“If you no longer can sell your property, how can you move elsewhere?’ said Robin Boyle an urban planning professor at Wayne State University. “Some people just switch out the lights and leave — property values have gone so low, walking away is no longer such a difficult option.”

Mark Douglas, 41, is among the metro area’s most successful African-American car dealers — he succeeded his father in 2005 as president of Avis Ford in suburban Southfield.

“Detroit has got to figure out a way to make people feel it’s safe — if people don’t want to live there, it’s tough to develop any kind of tax base,” Douglas said. “Whites have to move back in. You’ve got to have the integration factor. Everyone has to come together.”
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« Reply #1 on: December 21, 2008, 12:46:50 pm »
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Flight to suburbs leaves core adrift

This is not news.
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« Reply #2 on: December 21, 2008, 01:22:36 pm »
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Detroit needs to completely overhaul its budget.  Prioritize spending and put many less important projects on a waiting list.

Put police coverage first... Detroit needs to vastly increase its police presence to fight crime.  It is simply one place that you cannot do more with less.

The school district needs somebody that can get in there and fight.  Close unneeded schools (I'm sure there are tons of them) and institute a hiring freeze in the schools.  You're going to piss off a lot of people by closing neighborhood schools, but decide which buildings need the least maintenance, and close the others.  If you can't sell the closed properties, donate them to neighborhoods and have the neighborhoods pool together to turn them into community centers.

It is good that Detroit has revitalized their downtown.. but they need to place a lot more emphasis on neighborhoods.  People want to help turn the city around.. if they can get down to the neighborhood level with some taxing power while allowing the city to provide other services and resources... things will improve.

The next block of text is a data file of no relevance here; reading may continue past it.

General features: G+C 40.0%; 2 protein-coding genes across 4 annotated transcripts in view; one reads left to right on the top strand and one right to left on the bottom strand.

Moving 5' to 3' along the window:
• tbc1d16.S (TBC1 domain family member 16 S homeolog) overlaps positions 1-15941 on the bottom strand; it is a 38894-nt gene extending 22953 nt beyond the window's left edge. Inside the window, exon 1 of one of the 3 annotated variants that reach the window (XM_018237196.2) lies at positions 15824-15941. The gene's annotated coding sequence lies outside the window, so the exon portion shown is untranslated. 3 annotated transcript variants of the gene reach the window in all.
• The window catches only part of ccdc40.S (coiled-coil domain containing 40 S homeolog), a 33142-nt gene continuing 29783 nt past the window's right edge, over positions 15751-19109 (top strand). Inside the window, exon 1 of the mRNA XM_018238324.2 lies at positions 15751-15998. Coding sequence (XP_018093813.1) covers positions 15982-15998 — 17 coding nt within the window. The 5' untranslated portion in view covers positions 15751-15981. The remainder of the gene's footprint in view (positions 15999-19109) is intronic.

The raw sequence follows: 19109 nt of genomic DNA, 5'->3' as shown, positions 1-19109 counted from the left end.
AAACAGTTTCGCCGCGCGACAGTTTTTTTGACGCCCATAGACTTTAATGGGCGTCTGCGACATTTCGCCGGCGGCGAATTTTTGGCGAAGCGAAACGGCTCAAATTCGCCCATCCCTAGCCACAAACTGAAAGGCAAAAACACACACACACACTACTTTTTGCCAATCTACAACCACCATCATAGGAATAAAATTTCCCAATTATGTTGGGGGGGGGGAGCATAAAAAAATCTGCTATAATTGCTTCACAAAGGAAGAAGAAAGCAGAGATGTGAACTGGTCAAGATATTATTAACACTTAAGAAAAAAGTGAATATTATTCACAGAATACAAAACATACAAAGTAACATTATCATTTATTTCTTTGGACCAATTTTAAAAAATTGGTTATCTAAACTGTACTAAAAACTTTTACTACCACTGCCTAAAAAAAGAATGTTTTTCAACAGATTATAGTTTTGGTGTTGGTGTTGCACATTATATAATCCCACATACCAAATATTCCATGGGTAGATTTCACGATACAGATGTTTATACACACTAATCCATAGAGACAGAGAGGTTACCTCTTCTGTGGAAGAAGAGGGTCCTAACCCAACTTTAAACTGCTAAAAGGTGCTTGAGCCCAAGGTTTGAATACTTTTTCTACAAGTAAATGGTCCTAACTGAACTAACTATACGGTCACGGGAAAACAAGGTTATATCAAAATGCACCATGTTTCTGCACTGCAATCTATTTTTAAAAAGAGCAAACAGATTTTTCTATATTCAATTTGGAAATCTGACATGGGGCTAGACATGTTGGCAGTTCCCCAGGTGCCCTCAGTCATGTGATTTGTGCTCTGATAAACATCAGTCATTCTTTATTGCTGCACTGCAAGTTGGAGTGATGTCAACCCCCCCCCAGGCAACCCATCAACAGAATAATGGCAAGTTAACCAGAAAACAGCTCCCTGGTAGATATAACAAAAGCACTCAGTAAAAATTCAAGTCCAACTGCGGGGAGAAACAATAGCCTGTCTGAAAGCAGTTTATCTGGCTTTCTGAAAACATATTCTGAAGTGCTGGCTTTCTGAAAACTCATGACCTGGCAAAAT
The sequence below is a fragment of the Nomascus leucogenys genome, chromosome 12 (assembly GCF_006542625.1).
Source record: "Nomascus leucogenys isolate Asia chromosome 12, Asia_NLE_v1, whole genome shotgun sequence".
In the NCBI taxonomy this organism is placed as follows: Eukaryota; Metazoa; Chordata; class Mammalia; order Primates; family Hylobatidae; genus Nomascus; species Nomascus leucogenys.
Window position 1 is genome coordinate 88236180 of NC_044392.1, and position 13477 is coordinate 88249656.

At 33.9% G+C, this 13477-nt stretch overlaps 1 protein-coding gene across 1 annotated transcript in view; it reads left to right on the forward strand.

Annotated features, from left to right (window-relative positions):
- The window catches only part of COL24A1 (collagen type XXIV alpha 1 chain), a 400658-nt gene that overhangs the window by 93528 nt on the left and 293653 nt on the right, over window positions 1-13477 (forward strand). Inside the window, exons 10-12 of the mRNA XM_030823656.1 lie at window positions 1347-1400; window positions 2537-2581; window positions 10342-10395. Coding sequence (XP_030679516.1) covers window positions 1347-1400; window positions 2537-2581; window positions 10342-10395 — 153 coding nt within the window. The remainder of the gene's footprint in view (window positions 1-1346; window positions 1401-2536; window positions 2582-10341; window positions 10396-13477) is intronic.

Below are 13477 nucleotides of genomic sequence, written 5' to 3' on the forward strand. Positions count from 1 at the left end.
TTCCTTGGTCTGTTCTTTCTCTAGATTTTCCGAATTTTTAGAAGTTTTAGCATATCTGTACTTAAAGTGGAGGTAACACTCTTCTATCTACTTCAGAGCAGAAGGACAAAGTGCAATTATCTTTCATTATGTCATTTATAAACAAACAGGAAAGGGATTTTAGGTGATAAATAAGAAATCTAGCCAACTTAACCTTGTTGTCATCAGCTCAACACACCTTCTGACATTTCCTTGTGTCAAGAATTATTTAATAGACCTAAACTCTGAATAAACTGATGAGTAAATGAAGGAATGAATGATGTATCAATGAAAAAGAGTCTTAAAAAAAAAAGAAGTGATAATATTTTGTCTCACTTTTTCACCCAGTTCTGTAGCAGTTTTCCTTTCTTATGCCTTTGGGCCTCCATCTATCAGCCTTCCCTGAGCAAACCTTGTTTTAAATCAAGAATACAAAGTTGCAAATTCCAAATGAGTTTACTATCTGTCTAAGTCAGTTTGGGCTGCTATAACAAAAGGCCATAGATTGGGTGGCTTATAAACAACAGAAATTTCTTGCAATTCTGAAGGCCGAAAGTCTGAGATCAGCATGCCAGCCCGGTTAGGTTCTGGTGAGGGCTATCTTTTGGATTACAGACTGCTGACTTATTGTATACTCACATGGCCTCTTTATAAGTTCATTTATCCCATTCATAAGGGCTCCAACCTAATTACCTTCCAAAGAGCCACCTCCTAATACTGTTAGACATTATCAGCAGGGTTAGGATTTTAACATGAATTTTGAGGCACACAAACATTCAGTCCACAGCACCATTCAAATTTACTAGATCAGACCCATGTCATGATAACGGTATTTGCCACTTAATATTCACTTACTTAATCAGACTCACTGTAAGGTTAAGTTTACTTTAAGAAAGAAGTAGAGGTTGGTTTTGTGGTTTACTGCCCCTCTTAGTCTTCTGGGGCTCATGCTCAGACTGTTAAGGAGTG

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« Reply #3 on: December 21, 2008, 01:32:06 pm »
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Detroit is un-fixable. Just let it die already.
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« Reply #4 on: December 21, 2008, 01:45:28 pm »
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Detroit is un-fixable. Just let it die already.

The problem is that this is simply not true.

Many American cities have been on the brink of collapse and have come back.  New York City is a shining example.

The New York  of today is completely different than the New York of 1977.
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« Reply #5 on: December 21, 2008, 01:54:53 pm »
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They need to spend every penny on revitalizing from the core out.  Work out from downtown (which is still lackluster) to the slums on making it more appealing to all kinds of people.  The more they spend on that, the more tax income they can gather to spend on less important, but appealing things.  Police and schools should also be high on the priority list.  I actually think they have a great opportunity to completely reinvent the city.  With a little (or a lot) of help from the state, it can definitely be salvaged.

Agreed.. and you're not going to turn the slums into paradise overnight... but like a deep cut wound... you have to stop the bleeding.  Stopping the bleeding is a good first step towards recovery.

If people have a sense of "okay.. things aren't great, but they're getting better", they won't leave.
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« Reply #6 on: December 21, 2008, 02:01:19 pm »
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again

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« Reply #7 on: December 21, 2008, 02:20:05 pm »
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Detroit is un-fixable. Just let it die already.